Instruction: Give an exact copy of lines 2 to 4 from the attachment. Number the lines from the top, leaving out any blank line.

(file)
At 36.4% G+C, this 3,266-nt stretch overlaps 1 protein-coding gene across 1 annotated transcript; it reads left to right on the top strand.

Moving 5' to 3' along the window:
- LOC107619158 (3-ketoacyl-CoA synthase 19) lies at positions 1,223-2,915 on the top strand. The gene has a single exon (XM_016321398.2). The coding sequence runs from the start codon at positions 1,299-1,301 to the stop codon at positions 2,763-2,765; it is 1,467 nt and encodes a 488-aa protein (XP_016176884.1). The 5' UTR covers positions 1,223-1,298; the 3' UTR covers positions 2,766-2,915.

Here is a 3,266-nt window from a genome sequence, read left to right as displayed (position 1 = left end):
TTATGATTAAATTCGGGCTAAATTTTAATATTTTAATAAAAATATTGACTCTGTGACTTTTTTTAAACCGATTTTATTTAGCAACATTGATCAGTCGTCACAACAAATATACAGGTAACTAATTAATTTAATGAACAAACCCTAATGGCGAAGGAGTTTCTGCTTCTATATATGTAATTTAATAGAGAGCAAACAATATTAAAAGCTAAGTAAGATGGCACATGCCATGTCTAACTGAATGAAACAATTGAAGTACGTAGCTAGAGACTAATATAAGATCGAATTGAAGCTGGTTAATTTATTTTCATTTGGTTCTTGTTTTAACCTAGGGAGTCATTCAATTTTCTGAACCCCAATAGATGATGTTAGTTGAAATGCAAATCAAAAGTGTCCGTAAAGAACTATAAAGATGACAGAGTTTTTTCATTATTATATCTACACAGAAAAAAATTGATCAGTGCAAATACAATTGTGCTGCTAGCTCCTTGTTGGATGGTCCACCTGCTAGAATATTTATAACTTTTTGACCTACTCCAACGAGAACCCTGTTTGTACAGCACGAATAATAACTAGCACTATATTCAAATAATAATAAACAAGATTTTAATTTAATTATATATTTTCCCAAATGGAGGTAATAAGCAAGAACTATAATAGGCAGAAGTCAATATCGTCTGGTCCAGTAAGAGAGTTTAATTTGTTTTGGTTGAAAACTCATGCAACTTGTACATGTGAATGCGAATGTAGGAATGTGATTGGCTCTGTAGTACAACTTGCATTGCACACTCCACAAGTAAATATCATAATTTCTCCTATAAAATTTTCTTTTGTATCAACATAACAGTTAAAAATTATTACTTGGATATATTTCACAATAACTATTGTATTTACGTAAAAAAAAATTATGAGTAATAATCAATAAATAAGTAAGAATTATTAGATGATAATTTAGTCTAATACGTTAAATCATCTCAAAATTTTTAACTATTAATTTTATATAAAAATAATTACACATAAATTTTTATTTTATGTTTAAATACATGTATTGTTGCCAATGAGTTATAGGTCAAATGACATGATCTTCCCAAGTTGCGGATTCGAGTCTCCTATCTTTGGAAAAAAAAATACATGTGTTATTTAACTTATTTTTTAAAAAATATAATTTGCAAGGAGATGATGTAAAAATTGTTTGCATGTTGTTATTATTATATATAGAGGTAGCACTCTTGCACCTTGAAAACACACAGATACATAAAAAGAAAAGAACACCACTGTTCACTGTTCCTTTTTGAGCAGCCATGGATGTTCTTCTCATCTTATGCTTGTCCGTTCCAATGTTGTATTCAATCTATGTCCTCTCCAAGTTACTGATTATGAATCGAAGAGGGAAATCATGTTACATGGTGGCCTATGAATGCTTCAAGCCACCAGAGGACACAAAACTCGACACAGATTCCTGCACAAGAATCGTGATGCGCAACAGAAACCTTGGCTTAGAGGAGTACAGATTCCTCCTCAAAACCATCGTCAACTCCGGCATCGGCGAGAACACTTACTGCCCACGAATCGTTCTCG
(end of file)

Moving 5' to 3' along the window:
- LOC107619158 (3-ketoacyl-CoA synthase 19) lies at positions 1,223-2,915 on the top strand. The gene has a single exon (XM_016321398.2). The coding sequence runs from the start codon at positions 1,299-1,301 to the stop codon at positions 2,763-2,765; it is 1,467 nt and encodes a 488-aa protein (XP_016176884.1). The 5' UTR covers positions 1,223-1,298; the 3' UTR covers positions 2,766-2,915.

Here is a 3,266-nt window from a genome sequence, read left to right as displayed (position 1 = left end):